After three weeks of sometimes heated work sessions and public hearings, the Howard County Board of Education approved a redistricting plan Nov. 17 that would move nearly 1,300 elementary students in the southeast region into new schools at the start of the 2012 school year.
Split into 11 votes, one for every school-to-school shift of students, the redistricting passed with only a few dissenting votes.
Under the redistricting plan, students at Laurel Woods, Forest Ridge, Bollman Bridge, Guilford, Atholton, Hammond, Gorman Crossing and Fulton elementary schools would be moved to new schools. Pointers Run and Dayton Oaks elementary schools would be affected as well by the influx of students from the redistricting. All told, 1,289 students would be moved.
Over the course of the public input process, the board heard testimony from almost 100 parents and residents criticizing each of the several redistricting plans proposed, and fielded hundreds of emails, phone calls and letters. Many parents called for postponing the vote — an idea supported by several board members — in an effort to gain more time and information, but their calls were rejected by the board majority.
"If we vote on this and there's an error somewhere, we're going to fix it," said member Frank Aquino, in response to other members' concerns that the final plan was rushed and imperfect.
Board member Allen Dyer voted against every student shift, citing a lack of time for public input on the final plan — especially in regards to Hammond Elementary School — and incomplete information regarding the phased redistricting of fourth-graders impacted by the shift.
"There are some families being affected now that weren't affected in earlier plans," Dyer said. "I've been receiving emails from members of the Hammond community, that their concerns were not adequately addressed, that we skipped over Hammond and did not give them the same amount of attention that we gave to other schools."
Hammond is one of the schools most affected by the redistricting, with 211 students coming in from Atholton and 36 from Guilford, while 199 Hammond students would move to Fulton.
Dyer wasn't the only board member with misgivings. Board member Cindy Vaillancourt voted against the redistricting of Forest Ridge and Bollman Bridge elementary schools, and board member Brian Meshkin abstained from a vote concerning Fulton Elementary School, where his children attend, and against a move of students from Atholton Elementary to Hammond. The latter was a symbolic vote, he said, for Quincy Boateng, an Atholton student who testified before the board twice asking not to be moved from his school during his fifth-grade year.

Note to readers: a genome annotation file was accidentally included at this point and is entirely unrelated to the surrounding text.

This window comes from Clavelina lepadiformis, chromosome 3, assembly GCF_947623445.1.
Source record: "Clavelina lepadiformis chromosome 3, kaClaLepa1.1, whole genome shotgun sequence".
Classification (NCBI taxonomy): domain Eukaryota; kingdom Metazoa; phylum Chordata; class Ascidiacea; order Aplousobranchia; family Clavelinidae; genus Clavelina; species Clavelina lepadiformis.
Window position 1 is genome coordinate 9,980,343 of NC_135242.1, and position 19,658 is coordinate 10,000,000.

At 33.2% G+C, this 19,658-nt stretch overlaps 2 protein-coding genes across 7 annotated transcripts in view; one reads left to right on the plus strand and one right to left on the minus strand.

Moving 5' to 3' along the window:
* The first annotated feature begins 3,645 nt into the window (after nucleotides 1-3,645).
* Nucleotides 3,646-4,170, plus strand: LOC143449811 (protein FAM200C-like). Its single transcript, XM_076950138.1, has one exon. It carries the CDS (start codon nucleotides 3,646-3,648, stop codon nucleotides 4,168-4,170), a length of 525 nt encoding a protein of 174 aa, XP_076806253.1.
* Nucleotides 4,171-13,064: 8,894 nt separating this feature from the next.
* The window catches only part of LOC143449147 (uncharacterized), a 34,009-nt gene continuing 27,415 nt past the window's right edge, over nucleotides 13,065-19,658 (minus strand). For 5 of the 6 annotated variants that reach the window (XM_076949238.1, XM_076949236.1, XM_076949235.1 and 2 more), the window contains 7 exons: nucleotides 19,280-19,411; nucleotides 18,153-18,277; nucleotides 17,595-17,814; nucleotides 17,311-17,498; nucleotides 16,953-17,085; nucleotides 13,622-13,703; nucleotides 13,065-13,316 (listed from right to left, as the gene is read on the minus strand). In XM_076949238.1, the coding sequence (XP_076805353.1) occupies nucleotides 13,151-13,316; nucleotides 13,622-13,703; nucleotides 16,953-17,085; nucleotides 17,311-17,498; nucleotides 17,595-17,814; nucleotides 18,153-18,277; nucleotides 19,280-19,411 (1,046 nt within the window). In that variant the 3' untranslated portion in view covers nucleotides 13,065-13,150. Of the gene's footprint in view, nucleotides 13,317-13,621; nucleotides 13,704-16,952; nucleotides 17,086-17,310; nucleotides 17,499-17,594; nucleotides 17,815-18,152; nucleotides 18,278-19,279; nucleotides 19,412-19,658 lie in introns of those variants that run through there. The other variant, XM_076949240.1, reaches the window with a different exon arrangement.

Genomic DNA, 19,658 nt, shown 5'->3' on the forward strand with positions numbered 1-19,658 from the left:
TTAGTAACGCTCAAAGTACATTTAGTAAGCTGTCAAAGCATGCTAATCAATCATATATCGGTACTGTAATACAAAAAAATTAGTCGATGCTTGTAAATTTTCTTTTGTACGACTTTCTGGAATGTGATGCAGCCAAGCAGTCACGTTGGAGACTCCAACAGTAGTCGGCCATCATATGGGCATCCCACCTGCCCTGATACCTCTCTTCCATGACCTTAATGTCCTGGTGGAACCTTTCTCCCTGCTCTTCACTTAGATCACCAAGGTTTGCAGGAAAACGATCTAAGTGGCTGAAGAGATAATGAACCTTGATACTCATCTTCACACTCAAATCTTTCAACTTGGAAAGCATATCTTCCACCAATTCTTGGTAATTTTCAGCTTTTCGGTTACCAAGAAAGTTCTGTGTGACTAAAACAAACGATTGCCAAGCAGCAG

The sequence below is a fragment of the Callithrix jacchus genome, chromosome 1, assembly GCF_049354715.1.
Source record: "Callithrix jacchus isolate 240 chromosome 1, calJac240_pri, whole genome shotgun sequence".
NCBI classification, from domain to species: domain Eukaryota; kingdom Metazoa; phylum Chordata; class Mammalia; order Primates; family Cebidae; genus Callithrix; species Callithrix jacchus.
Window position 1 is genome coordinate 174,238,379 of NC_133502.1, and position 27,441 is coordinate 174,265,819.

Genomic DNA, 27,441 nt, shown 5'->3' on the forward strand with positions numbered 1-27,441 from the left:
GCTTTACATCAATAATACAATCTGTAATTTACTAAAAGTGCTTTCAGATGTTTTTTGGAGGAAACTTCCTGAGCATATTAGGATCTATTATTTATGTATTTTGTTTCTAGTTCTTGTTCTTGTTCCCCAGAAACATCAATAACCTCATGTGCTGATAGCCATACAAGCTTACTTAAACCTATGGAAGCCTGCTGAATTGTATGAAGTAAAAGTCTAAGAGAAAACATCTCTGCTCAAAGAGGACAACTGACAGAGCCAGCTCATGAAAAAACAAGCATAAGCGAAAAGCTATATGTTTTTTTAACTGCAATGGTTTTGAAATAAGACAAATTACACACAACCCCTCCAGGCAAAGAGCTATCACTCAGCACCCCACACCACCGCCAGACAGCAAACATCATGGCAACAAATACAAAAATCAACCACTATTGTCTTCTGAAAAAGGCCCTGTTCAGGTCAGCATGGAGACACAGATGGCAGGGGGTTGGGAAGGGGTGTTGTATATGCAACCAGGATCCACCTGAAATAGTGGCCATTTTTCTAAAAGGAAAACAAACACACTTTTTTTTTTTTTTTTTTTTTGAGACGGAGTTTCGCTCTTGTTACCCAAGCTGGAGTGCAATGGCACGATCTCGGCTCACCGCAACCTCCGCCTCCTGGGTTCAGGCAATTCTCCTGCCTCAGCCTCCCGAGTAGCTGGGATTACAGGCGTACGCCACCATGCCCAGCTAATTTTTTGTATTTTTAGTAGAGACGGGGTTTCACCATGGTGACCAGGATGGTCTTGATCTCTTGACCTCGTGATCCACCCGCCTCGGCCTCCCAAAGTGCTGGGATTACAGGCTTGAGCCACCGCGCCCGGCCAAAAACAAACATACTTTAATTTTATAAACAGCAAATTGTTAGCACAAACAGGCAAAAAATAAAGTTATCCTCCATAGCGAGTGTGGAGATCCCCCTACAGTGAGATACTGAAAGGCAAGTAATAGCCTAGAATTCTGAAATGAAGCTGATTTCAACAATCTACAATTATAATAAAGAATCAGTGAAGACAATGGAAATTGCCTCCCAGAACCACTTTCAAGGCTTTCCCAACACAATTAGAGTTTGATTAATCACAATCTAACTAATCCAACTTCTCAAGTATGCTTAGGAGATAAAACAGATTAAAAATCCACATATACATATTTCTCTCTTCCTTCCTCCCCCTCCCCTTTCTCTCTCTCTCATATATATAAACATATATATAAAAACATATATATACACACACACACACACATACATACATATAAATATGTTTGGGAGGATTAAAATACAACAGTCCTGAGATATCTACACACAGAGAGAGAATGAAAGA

Elizabeth Boateng, Quincy's mother, said after the vote that the board seemed not to consider the community's opinions on redistricting.
"It's a lot on a kid," Boateng said. "My concern isn't the education; all the schools in Howard County are great schools. I'm concerned that it's disruptive for Quincy and other kids in the same situation, to have to move their final year."
As part of the vote, the board directed staff to look into the possibility of increasing capital projects in the region, especially an addition at Laurel Woods, and the feasibility of phasing in redistricting for fourth-graders affected by the plan, to ensure that they could finish out their elementary careers at their original school. Board Chairwoman Janet Siddiqui directed Joel Gallihue, manager of school planning, to look at the concept of phased redistricting, or grandfathering, of the nearly 200 fourth-graders affected by the plan and report back to the board.
"We have a lot of fourth-graders who will show up, who are new (to the system) and we want to make sure it applies to fourth-graders now," Gallihue said. "You don't want redistricting again until after the entire group impacted by the redistricting has moved through. You buy a little more time if you do a kind of grandfathering for a certain grade."
To view the final redistricting plan and map, go to hcpss.org/boundarylines.